2. Self Concept Series/Weave as it relates to Self-Talk/Self-Pictures
        3. Activity Process General Self-Talk
        4. Activity Process Specific Self-Talk
        5. Activity Process General Self-Pictures
        6. Activity Process Specific Self-Pictures
        7. Incorporate Relaxation
        8. Performance Observation/Evaluation
        9. Increase Component Implementation Annually
      • Curriculum Plan
        1. Share Benchmarks, Standards, and Indicators
        2. Self Concept Series/Weave as it relates to Student Skills
        3. Begin Core Activities
        4. CANA (Children’s Affect Needs Assessment) Administered
        5. ITS (Invitational Teaching Survey) Administered
        6. Florida Key Administered
        7. CANA Pre Report
        8. ITS Pre Report
        9. Florida Key Pre Report
        10. Selective Activities
        11. Format Implemented for all Activities
        12. Performance Observation/Evaluation
        13. Post CANA, Post ITS, and Post Florida Key Tests Administered
        14. CANA, ITS, and Florida Key Post Reports
        15. Report summary written including all year-end performance Observation/Evaluation information
        16. Increase Component Implementation Annually
      • Staff Improvement Skills
        1. Share Benchmarks, Standards, and Indicators
        2. Self Concept Series/Weave as it relates to Staff
        3. Overview of the System
        4. Overview of Behavior Management Component
        5. Overview of Self-Talk/Self-Pictures Component
        6. Overview of Staff Implementation Skills
        7. Overview of Curriculum Component
        8. Conduct Staff Needs Assessment
        9. Prioritize Staff Skills
        10. Encouragement Strategies
        11. Prioritize Group Techniques
        12. Prioritize Other Needs Based on the ITS and Needs Assessment
        13. Performance Observation/Evaluation
        14. Increase Component Implementation Annually
      • Family Involvement
        1. Share Benchmarks, Standards, and Indicators
        2. Self Concept Series/Weave as it relates to Family
        3. Overview of the System
        4. Overview of Behavior Management Component
        5. Overview of Self-Talk/Self-Pictures Component
        6. Overview of Staff Implementation Skills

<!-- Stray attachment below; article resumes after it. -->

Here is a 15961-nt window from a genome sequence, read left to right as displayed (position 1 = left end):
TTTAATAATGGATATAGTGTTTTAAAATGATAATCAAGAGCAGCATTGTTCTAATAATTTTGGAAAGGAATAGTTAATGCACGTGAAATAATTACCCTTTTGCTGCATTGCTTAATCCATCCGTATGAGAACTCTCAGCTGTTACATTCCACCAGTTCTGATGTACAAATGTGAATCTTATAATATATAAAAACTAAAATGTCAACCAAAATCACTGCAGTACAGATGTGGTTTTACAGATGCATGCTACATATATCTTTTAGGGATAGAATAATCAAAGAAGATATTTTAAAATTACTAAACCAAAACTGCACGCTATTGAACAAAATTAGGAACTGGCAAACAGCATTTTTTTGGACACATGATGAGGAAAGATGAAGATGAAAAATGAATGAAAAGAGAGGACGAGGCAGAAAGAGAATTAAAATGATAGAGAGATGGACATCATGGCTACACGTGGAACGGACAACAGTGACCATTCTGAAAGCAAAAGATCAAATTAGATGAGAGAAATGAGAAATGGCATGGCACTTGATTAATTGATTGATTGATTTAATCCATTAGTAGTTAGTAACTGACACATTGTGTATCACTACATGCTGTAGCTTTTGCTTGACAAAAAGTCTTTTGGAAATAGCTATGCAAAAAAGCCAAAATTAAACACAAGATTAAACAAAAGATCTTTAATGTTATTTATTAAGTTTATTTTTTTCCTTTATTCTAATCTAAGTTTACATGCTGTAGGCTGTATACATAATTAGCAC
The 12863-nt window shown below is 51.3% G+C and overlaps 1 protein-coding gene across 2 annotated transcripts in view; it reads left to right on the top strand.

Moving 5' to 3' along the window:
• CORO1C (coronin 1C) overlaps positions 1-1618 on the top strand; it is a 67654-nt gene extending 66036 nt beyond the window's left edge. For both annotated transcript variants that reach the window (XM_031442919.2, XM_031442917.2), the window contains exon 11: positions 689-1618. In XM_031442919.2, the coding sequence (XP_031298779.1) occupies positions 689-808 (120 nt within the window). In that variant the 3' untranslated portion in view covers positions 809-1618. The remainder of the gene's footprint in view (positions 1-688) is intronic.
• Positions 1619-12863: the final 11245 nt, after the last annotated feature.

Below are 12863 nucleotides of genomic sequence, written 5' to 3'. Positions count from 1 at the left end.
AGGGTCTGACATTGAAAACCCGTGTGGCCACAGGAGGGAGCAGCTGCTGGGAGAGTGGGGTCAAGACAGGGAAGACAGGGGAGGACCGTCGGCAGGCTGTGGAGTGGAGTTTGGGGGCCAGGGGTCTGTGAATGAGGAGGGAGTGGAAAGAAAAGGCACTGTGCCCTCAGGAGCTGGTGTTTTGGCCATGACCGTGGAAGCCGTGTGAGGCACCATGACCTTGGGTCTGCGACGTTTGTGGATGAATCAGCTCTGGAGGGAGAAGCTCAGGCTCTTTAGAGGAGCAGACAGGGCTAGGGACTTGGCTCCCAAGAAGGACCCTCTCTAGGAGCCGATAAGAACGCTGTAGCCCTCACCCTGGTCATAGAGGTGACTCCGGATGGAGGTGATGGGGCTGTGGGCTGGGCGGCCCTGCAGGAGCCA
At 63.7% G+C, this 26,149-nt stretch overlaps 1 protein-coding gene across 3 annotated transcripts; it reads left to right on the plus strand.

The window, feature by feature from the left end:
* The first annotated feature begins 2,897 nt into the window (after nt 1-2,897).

7. Overview of Student Curriculum Component
        8. Conduct Family Needs Assessment
        9. Prioritize Skills from Behavior Management Component
        10. Prioritize Skills from Self-Talk/Self-Pictures Management Component
        11. Prioritize Skills from Staff Implementation Skills
        12. Prioritize Skills from Curricular Core and Other Skills
        13. Performance Observation/Evaluation
        14. Increase Component Implementation Annually

    It is recommended that all system information be included for families when possible.

    • Developed a 3-to-5 year plan in the components for simultaneous, slow implementation
    1. Behavior Management
    2. Self-Talk/Self-Pictures
    3. Curriculum
    4. Implementation Skills
    5. Family Involvement

    Suggested Counselor Time Allocations

    Suggested Counselor Time Allocations

    Elementary

    1. Foundation: 40%
    2. Counseling Groups: 30%
    3. Individual Counseling: 10%
    4. All Others: 20%

    Middle/JR. High

    1. I. Foundation: 35-30%
    2. Counseling Groups: 30-35%
    3. Individual Counseling: 10%
    4. All Others: 25%

    High School

    1. I. Foundation: 30-25%
    2. Counseling Groups: 30-35%
    3. Individual Counseling: 10%
    4. All Others: 25-35%

    Traditional Classroom

    Traditional Classroom

    The Real Classroom

    The Real Classroom

    Life Lab

    A way of defining the classroom as a simulation in which students, pre-K-12 and beyond, learn, experience, and apply the essential skills needed for life; the comprehensive developmental guidance system creates a life lab in every classroom through which students develop a conscious and intentional from of reference that can be applied throughout life.

    Joel A. Barker, Futurist

    • School is a place that is a “life preparation center.”
    • Real live collaboration is 50% of all work in the real world.

    Keynote address – Battelle for Kids Value-Added Conference, October 2006

    Invitational Education Formula

    The Guidance System, Staff Involvement & Professional Teams or Committees